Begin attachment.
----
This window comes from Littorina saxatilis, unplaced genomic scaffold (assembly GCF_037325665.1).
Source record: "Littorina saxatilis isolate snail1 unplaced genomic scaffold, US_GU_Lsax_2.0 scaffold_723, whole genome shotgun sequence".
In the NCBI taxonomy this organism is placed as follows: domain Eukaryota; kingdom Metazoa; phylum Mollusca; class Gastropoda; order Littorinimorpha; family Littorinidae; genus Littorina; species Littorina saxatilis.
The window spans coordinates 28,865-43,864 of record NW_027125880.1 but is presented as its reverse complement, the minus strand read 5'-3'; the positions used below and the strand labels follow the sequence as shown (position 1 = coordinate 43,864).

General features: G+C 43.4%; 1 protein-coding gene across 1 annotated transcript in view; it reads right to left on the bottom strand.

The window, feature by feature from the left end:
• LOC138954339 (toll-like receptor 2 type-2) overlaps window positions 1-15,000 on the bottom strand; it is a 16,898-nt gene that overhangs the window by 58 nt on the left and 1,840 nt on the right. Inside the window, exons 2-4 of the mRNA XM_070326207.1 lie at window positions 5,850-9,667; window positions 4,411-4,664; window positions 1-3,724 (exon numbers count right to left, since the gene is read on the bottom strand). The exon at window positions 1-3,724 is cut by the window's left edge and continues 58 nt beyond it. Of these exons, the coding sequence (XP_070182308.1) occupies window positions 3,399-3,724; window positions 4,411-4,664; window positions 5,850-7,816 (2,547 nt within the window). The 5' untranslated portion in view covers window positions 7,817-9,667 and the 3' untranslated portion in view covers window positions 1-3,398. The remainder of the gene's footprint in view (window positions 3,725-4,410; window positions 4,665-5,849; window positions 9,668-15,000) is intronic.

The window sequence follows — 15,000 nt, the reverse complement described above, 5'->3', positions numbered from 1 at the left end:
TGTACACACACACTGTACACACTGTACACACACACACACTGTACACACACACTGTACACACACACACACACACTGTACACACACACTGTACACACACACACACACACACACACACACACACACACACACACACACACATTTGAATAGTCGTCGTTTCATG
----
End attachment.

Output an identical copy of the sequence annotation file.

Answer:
This window comes from Littorina saxatilis, unplaced genomic scaffold (assembly GCF_037325665.1).
Source record: "Littorina saxatilis isolate snail1 unplaced genomic scaffold, US_GU_Lsax_2.0 scaffold_723, whole genome shotgun sequence".
In the NCBI taxonomy this organism is placed as follows: domain Eukaryota; kingdom Metazoa; phylum Mollusca; class Gastropoda; order Littorinimorpha; family Littorinidae; genus Littorina; species Littorina saxatilis.
The window spans coordinates 28,865-43,864 of record NW_027125880.1 but is presented as its reverse complement, the minus strand read 5'-3'; the positions used below and the strand labels follow the sequence as shown (position 1 = coordinate 43,864).

General features: G+C 43.4%; 1 protein-coding gene across 1 annotated transcript in view; it reads right to left on the bottom strand.

The window, feature by feature from the left end:
• LOC138954339 (toll-like receptor 2 type-2) overlaps window positions 1-15,000 on the bottom strand; it is a 16,898-nt gene that overhangs the window by 58 nt on the left and 1,840 nt on the right. Inside the window, exons 2-4 of the mRNA XM_070326207.1 lie at window positions 5,850-9,667; window positions 4,411-4,664; window positions 1-3,724 (exon numbers count right to left, since the gene is read on the bottom strand). The exon at window positions 1-3,724 is cut by the window's left edge and continues 58 nt beyond it. Of these exons, the coding sequence (XP_070182308.1) occupies window positions 3,399-3,724; window positions 4,411-4,664; window positions 5,850-7,816 (2,547 nt within the window). The 5' untranslated portion in view covers window positions 7,817-9,667 and the 3' untranslated portion in view covers window positions 1-3,398. The remainder of the gene's footprint in view (window positions 3,725-4,410; window positions 4,665-5,849; window positions 9,668-15,000) is intronic.

The window sequence follows — 15,000 nt, the reverse complement described above, 5'->3', positions numbered from 1 at the left end:
TGTACACACACACTGTACACACTGTACACACACACACACTGTACACACACACTGTACACACACACACACACACTGTACACACACACTGTACACACACACACACACACACACACACACACACACACACACACACACACATTTGAATAGTCGTCGTTTCATG